WINSTON-SALEM, N.C. — Mild cognitive impairment (MCI) is often a precursor to Alzheimer’s disease. Unfortunately, thus far no effective method of preventing further mental decline in MCI patients has been developed. However, researchers from Wake Forest Baptist Medical Center may have found a safe and non-pharmacological treatment that can help people living with the condition: mindfulness meditation.
“Until treatment options that can prevent the progression to Alzheimer’s are found, mindfulness meditation may help patients living with MCI,” says Dr. Rebecca Erwin Wells, associate professor of neurology with Wake Forest Baptist Health, in a media release. “Our study showed promising evidence that adults with MCI can learn to practice mindfulness meditation, and by doing so may boost their cognitive reserve.”
Mindfulness is defined as maintaining a blank, moment-by-moment awareness of one’s own thoughts, feelings, and surroundings. In other words, it is the process of training one’s mind to stay completely in the moment and relieve itself from outside distractions and anxiety triggers.
“While the concept of mindfulness meditation is simple, the practice itself requires complex cognitive processes, discipline and commitment,” Wells explains. “This study suggests that the cognitive impairment in MCI is not prohibitive of what is required to learn this new skill.”
Prior research has already established that constant feelings of stress have an impact on the hippocampus, the part of the brain responsible for learning and memory, and can raise one’s risk of eventually developing MCI and / or Alzheimer’s. As far as other non-drug solutions, some research has indicated that regular aerobic exercise can help mitigate the effect of stress on the brain.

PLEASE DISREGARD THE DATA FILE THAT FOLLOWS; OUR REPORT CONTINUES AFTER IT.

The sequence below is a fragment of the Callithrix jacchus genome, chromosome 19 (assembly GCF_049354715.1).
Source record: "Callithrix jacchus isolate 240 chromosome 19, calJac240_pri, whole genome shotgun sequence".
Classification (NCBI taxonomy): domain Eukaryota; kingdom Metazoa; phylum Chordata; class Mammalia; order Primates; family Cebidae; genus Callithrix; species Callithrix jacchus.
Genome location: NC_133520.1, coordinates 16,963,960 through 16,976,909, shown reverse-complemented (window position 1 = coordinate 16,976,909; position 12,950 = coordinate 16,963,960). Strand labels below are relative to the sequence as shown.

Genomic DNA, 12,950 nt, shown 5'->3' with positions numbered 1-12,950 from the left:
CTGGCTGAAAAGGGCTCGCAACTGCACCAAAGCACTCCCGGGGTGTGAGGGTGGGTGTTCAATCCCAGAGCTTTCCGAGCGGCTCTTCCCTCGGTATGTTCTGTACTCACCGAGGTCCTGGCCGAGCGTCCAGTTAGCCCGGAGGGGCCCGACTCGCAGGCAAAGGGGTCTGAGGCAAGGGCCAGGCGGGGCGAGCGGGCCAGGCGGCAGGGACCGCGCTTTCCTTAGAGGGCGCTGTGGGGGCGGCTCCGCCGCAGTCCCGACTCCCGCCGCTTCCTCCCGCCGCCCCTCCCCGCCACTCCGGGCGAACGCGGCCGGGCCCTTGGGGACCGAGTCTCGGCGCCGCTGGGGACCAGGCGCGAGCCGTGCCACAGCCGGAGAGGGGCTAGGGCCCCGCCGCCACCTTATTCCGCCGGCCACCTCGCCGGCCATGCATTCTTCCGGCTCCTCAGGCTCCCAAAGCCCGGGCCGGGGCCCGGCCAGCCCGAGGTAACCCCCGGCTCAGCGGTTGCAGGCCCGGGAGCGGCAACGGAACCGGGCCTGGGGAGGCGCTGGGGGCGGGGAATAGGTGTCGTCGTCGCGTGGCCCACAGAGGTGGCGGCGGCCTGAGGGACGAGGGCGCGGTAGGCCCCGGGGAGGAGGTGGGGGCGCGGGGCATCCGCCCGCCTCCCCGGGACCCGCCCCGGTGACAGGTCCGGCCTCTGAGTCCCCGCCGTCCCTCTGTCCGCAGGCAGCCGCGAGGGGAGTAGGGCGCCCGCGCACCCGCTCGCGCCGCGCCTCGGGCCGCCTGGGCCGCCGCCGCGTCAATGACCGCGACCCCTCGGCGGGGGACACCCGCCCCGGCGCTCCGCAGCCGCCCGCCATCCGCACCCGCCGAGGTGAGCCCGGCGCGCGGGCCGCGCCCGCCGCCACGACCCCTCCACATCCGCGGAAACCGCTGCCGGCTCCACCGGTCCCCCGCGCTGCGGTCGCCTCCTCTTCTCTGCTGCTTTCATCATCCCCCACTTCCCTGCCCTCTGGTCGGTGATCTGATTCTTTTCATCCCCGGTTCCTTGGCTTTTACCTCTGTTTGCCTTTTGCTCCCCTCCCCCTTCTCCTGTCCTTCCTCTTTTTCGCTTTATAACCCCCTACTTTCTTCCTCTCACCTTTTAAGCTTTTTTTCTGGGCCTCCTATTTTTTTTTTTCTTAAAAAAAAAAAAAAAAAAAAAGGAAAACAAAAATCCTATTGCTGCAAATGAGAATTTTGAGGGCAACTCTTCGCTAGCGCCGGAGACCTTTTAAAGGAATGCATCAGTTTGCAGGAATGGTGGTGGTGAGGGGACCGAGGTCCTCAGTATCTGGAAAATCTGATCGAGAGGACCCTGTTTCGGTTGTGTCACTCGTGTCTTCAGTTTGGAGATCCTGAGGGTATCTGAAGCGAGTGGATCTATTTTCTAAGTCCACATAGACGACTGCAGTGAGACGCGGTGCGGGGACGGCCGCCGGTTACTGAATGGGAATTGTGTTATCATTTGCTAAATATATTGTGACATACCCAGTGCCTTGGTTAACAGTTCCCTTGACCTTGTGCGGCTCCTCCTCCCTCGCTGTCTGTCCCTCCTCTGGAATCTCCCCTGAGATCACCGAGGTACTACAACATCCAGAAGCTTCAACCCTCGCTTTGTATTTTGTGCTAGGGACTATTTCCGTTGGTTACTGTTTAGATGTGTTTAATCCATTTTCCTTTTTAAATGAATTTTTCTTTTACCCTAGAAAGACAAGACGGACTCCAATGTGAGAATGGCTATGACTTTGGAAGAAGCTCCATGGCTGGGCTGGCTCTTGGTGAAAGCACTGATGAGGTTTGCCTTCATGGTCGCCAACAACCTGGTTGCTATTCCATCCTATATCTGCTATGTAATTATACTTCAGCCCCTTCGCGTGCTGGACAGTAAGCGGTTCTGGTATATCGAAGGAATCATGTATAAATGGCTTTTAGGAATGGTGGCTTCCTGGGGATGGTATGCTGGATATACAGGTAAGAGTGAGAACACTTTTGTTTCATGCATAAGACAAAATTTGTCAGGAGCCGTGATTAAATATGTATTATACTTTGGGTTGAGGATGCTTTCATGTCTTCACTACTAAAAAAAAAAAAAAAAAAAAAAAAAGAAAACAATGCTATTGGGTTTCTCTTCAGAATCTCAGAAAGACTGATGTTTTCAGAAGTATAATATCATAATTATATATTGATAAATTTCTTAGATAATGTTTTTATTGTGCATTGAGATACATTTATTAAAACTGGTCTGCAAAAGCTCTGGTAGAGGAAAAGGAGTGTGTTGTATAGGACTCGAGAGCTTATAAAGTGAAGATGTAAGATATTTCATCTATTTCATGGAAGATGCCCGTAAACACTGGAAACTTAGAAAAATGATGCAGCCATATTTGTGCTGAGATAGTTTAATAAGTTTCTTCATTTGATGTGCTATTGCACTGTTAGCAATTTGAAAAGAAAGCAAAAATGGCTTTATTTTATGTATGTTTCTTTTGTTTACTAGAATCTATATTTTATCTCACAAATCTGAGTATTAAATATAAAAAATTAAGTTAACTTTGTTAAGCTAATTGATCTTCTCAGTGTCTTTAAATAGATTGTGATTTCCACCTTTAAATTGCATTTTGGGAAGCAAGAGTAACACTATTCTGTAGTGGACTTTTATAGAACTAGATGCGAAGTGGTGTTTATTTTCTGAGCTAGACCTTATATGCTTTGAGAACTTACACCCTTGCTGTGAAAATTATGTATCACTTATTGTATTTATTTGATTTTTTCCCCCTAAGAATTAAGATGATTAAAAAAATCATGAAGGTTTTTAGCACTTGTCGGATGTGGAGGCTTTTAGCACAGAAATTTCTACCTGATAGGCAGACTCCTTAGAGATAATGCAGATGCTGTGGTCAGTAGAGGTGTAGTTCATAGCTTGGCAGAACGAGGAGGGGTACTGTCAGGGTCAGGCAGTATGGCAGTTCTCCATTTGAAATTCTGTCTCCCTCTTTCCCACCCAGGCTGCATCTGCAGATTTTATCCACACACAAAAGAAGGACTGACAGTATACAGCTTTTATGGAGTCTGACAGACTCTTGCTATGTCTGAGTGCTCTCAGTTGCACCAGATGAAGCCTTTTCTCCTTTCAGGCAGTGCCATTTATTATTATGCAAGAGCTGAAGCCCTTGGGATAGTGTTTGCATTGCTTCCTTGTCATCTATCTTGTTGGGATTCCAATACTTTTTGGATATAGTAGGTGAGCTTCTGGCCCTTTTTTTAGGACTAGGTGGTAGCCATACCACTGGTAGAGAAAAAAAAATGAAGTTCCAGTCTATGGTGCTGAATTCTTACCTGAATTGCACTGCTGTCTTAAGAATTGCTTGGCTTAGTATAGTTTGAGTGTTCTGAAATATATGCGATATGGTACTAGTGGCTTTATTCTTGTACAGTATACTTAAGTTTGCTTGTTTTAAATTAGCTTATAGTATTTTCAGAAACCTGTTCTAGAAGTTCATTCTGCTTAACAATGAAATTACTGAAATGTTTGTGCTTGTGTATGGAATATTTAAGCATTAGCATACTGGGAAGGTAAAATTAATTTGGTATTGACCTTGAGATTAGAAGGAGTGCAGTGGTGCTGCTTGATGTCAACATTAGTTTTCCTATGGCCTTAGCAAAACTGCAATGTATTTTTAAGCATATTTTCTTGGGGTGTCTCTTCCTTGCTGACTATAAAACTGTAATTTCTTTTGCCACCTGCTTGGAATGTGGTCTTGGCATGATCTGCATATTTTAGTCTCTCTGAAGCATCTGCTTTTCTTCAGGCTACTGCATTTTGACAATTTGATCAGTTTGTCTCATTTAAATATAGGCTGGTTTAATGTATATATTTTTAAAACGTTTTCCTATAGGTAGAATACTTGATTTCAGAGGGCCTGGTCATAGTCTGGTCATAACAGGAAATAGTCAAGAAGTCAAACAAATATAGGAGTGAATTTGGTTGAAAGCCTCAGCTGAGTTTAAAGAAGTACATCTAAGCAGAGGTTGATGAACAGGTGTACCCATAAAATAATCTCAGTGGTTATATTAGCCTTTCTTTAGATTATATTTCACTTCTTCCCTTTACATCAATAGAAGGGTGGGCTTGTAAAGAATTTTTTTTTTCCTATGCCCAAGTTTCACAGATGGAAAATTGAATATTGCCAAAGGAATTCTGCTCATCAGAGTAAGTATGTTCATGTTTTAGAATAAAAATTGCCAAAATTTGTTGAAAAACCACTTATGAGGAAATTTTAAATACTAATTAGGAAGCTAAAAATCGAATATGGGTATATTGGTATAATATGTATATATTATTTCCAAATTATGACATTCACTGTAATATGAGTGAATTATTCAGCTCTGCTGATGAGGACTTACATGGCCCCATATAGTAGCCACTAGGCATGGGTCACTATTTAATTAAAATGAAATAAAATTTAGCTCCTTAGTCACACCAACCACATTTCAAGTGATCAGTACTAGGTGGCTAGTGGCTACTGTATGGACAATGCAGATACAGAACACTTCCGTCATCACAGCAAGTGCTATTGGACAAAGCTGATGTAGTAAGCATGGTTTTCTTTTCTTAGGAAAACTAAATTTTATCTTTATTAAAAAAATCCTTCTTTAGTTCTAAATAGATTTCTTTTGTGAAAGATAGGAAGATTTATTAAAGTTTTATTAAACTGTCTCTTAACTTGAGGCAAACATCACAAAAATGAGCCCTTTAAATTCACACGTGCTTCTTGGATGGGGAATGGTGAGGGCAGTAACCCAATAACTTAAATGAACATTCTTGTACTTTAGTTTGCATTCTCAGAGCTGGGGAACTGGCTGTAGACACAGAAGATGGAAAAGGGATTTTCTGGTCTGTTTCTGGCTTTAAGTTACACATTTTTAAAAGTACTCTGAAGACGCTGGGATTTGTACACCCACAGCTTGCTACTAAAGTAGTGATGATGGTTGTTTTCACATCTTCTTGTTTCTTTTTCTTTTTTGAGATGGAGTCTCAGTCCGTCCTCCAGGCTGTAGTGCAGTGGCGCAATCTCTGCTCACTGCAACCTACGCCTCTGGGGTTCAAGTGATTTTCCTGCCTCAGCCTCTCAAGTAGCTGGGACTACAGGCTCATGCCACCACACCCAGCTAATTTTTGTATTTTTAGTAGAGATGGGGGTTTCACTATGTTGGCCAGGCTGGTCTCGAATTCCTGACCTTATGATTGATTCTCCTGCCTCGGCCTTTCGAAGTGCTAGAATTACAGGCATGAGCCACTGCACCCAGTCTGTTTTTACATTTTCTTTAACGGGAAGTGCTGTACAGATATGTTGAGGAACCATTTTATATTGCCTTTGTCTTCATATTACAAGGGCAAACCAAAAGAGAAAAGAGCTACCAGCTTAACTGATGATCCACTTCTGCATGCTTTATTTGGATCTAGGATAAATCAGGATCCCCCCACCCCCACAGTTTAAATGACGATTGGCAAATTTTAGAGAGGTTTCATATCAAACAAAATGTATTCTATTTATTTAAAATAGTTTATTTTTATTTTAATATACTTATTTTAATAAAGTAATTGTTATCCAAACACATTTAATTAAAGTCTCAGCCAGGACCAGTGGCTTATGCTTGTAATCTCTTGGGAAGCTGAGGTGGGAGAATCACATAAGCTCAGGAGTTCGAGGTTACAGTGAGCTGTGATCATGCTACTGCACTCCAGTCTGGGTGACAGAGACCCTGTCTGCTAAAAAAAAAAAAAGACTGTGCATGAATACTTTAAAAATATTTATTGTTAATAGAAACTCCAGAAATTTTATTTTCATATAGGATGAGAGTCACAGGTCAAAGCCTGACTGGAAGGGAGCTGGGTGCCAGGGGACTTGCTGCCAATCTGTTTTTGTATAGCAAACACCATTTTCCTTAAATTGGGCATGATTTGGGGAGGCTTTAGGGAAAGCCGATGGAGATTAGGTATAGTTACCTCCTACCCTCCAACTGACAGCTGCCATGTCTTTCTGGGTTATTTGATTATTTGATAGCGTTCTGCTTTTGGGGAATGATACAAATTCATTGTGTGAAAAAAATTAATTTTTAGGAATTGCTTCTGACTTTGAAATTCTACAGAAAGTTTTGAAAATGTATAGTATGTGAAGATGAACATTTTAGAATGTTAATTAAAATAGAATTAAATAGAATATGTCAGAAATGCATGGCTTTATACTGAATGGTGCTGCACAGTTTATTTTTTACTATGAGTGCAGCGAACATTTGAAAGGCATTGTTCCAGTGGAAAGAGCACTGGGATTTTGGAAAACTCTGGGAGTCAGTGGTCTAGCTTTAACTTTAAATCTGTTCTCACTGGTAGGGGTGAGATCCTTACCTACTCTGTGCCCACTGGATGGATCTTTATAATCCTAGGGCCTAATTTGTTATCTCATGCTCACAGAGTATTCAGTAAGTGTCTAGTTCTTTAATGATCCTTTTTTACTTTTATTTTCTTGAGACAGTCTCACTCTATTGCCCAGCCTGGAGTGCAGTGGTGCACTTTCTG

In order to test if a mindfulness-based stress-reduction (MBSR) program could help people living with MCI, researchers gathered 14 men and women between the ages of 55-90 diagnosed with MCI. Each participant was then randomly assigned to either an eight-week mindfulness meditation course or a “waiting list” control group.
Initial results revealed nine participants who were enrolled in the meditation course exhibited improved cognition and well-being, as well as signs of a positive impact on the hippocampus and other areas of the brain linked to cognitive decline.
Then, researchers refined their findings by conducting interviews with each MBSR course participant following the eight-week course.
“While the MBSR course was not developed or structured to directly address MCI, the qualitative interviews revealed new and important findings specific to MCI,” Wells says. “The participants’ comments and ratings showed that most of them were able to learn the key tenets of mindfulness, demonstrating that the memory impairment of MCI does not preclude learning such skills.”
Participants who practiced meditating at least 20 minutes per day seemed to understand the process of mindfulness the most, Wells also noted.
While these findings are very promising, the research team caution that more research is needed before any definitive claims can be made regarding mindfulness meditation and MCI treatment. The study’s authors noted the experiment’s small sample size and educational discrepancies among participants as a few of the study’s limitations.
The study is published in the Journal of Alzheimer’s Disease.